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The Upside of Solo/Small Firm Practice

By Elissa Hecker, guest blogger

The beauty of being a solo practitioner or part of a small firm is that one has more freedom to work with clients on a personal basis, and foster relationships. Unfortunately when working in a large firm, many attorneys do work for clients who they never meet.

An attorney’s job is to zealously advocate for her client. However, in addition, it is the solo or small firm attorney who can add the personal touch, both as lawyer and counselor.

It is important to know how to listen to clients, and what to listen for; ask the right questions, probe, and counsel through frustrations, ambivalence, anger, hopes and dreams.

It is crucial to listen and be a guide of sorts to help clients find their inner strengths. In effect, our legal guidance and experience should be able to help our clients become better advocates in their business dealings, while we help with legal and business strategies. What many people don’t realize is that the mere act of listening can help alleviate pressures that exist in our clients’ worlds, which will then lead to clearer heads and better decision making. Often clients may be afraid or concerned to challenge an agreement, potential dealmaker or an adversary. It is our job to use our legal problem solving skills, so that clients can maintain their good, and avoid the bad, relationships. We do our jobs so that our clients can do theirs. At the end of the day, we are a significant part of their support systems.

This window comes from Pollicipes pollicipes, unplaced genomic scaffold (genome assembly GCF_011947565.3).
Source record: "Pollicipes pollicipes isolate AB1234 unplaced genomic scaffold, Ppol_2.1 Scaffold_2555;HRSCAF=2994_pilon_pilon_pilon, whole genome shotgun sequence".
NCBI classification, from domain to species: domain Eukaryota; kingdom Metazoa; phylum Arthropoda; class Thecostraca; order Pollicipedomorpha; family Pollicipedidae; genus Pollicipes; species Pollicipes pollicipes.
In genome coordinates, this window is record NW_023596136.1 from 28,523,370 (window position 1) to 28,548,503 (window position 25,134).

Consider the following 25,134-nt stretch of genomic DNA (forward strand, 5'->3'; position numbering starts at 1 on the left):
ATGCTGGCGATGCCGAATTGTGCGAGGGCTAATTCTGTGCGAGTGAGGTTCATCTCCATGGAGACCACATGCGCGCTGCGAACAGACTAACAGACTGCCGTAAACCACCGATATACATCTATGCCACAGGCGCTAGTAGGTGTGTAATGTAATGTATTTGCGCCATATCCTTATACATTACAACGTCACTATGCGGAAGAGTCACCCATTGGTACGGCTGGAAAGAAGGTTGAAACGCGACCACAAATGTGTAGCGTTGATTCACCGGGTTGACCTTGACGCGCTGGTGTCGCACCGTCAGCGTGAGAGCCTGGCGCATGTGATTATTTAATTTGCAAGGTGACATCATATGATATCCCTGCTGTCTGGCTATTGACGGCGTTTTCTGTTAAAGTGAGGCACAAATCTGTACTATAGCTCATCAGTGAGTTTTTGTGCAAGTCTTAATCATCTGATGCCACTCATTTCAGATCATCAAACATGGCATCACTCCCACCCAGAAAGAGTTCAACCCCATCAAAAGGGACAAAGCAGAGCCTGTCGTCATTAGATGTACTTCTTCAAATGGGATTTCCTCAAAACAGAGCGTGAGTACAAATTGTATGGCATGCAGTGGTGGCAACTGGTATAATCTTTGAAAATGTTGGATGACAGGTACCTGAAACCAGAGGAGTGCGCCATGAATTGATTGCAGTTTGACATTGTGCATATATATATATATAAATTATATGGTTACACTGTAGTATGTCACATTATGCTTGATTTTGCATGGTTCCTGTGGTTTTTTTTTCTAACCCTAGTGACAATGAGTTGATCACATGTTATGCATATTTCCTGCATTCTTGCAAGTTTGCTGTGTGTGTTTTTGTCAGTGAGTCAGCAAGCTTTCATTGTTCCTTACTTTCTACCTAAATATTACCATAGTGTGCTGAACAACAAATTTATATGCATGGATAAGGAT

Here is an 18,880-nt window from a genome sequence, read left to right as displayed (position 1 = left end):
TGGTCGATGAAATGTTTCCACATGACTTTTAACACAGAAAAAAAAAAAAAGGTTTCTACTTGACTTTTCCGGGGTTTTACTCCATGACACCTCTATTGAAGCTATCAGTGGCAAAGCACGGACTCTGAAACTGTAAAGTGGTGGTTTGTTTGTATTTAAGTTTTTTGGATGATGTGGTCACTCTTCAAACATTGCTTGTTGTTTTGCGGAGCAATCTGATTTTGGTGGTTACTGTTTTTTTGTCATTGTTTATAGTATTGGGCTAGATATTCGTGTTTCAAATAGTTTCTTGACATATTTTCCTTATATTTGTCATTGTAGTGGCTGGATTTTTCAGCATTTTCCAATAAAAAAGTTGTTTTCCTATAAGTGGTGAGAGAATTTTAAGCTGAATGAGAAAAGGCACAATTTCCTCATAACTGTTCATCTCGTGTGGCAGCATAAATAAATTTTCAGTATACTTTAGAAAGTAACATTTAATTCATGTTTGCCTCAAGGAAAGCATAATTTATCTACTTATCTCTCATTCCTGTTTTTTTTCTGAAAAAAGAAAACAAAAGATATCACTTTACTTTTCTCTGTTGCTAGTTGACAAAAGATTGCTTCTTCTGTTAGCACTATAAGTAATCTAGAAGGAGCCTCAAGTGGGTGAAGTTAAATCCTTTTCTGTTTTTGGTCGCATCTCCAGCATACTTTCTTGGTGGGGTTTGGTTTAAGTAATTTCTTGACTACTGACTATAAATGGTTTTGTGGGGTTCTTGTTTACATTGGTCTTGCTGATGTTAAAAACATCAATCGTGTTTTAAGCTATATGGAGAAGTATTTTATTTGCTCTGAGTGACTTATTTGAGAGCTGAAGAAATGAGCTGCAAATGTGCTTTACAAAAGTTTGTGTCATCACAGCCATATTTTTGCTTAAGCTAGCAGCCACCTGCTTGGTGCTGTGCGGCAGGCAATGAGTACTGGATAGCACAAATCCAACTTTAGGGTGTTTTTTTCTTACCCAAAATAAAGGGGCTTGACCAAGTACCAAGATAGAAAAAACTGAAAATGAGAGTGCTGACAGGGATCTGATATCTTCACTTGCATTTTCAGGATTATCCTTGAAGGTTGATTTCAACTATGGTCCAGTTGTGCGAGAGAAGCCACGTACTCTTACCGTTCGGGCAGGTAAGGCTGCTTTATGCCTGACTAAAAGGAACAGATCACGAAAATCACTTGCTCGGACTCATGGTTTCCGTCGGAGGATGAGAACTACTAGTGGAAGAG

I believe in always trying to negotiate well so that every party walks away with something, obviously with favorable results for my clients. Rarely will there be an exchange where, though terse some discussions may be, both sides (and their attorneys) continue to respect and appreciate each other. That leads to continued business relationships, which benefits everyone.

Elissa D. Hecker of the Law Office of Elissa D. Hecker, practices in the fields of copyright, trademark and business law. Her clients encompass a large spectrum of the entertainment world. In addition to her private practice, Elissa is Past Chair of the Entertainment, Arts and Sports Law (EASL) Section of the NYSBA, Editor of the EASL Journal, member of the Board of Editors for the NYSBA Bar Journal and Co-Chair and creator of the EASL Pro Bono Committee. She is also a frequent author, lecturer and panelist, a member of the Copyright Society of the U.S.A. (CSUSA) and a member of the Board of Editors for the Journal of the CSUSA. Elissa is the recipient of the New York State Bar Association’s 2005 Outstanding Young Lawyer Award. She can be reached at (914) 478-0457 or via email at: EHeckerEsq@yahoo.com.

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This page contains a single entry from the blog posted on August 21, 2009 2:46 PM.

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